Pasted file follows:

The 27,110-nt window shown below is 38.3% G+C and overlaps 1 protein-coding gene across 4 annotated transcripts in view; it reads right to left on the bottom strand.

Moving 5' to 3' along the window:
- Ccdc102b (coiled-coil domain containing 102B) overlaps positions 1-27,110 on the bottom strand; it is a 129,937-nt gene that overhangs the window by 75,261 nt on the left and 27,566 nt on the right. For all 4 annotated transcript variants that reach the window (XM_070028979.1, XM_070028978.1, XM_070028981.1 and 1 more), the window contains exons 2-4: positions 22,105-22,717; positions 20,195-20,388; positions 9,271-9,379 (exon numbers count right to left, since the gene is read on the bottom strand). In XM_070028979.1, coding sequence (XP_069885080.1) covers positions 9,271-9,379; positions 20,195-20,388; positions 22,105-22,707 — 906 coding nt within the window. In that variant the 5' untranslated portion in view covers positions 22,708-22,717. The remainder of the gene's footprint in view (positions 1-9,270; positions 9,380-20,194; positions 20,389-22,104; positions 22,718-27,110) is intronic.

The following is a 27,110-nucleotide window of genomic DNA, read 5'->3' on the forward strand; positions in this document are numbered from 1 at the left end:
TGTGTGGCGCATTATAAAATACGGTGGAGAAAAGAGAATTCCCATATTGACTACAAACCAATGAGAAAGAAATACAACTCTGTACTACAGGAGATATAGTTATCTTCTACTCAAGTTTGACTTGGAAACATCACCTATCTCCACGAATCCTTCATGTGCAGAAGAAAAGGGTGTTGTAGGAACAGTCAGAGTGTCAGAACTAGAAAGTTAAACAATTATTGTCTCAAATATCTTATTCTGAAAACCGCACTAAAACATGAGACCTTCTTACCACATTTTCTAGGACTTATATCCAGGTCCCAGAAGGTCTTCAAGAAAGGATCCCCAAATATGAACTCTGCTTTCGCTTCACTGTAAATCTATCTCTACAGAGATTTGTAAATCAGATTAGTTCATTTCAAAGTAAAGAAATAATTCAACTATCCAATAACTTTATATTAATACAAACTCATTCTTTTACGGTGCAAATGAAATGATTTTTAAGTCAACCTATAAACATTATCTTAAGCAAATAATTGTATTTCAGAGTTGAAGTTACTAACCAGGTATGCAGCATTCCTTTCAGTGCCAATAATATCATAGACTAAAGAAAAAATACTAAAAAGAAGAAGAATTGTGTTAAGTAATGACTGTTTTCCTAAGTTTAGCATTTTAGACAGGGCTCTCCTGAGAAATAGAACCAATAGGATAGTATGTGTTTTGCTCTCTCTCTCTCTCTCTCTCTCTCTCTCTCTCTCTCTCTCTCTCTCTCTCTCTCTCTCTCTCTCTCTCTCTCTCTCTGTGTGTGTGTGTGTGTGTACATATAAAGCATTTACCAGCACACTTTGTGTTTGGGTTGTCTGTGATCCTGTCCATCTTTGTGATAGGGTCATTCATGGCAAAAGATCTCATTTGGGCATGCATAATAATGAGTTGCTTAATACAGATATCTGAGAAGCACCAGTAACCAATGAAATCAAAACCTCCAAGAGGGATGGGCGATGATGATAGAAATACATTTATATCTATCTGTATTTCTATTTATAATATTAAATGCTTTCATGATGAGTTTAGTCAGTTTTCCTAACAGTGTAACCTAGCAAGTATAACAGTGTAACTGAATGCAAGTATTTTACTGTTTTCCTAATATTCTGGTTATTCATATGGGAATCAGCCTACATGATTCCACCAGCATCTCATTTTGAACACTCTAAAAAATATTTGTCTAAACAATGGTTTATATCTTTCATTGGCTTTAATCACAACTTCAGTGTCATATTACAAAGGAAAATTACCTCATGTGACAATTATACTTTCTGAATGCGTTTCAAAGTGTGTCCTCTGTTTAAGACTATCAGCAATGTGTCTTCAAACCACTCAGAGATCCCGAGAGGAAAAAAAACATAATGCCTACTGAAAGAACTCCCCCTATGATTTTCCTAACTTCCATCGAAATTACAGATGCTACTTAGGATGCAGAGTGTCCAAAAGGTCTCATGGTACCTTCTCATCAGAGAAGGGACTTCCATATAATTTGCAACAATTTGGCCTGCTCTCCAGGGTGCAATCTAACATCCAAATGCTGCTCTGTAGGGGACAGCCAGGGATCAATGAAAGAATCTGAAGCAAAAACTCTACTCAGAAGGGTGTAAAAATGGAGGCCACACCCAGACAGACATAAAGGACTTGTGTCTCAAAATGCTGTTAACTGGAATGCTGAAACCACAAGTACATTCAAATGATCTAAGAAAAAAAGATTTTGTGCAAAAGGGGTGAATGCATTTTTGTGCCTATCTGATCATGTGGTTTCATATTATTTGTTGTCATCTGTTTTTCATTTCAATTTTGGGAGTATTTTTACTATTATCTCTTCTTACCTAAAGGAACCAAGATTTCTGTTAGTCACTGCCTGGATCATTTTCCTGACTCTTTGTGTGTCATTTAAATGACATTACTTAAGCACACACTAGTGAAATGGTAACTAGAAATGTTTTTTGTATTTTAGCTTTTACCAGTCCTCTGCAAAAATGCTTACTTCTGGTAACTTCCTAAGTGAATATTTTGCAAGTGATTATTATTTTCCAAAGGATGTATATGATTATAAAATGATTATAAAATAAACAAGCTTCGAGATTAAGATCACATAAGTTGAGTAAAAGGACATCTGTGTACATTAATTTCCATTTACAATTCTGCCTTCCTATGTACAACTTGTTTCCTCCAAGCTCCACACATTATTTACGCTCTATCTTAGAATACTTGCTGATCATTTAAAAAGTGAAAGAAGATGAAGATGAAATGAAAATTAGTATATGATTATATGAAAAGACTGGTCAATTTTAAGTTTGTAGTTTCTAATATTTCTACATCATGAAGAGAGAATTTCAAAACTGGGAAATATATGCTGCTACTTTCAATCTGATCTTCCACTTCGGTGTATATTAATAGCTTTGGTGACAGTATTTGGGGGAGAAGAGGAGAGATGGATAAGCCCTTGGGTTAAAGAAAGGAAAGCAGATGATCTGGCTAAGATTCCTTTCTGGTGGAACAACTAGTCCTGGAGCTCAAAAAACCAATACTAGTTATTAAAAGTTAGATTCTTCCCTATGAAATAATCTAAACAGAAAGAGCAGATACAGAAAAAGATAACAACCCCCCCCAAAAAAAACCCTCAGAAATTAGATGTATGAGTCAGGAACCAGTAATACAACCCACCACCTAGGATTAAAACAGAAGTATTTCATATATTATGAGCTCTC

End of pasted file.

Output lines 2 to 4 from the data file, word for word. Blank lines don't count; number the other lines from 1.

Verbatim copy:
Moving 5' to 3' along the window:
- Ccdc102b (coiled-coil domain containing 102B) overlaps positions 1-27,110 on the bottom strand; it is a 129,937-nt gene that overhangs the window by 75,261 nt on the left and 27,566 nt on the right. For all 4 annotated transcript variants that reach the window (XM_070028979.1, XM_070028978.1, XM_070028981.1 and 1 more), the window contains exons 2-4: positions 22,105-22,717; positions 20,195-20,388; positions 9,271-9,379 (exon numbers count right to left, since the gene is read on the bottom strand). In XM_070028979.1, coding sequence (XP_069885080.1) covers positions 9,271-9,379; positions 20,195-20,388; positions 22,105-22,707 — 906 coding nt within the window. In that variant the 5' untranslated portion in view covers positions 22,708-22,717. The remainder of the gene's footprint in view (positions 1-9,270; positions 9,380-20,194; positions 20,389-22,104; positions 22,718-27,110) is intronic.

The following is a 27,110-nucleotide window of genomic DNA, read 5'->3' on the forward strand; positions in this document are numbered from 1 at the left end: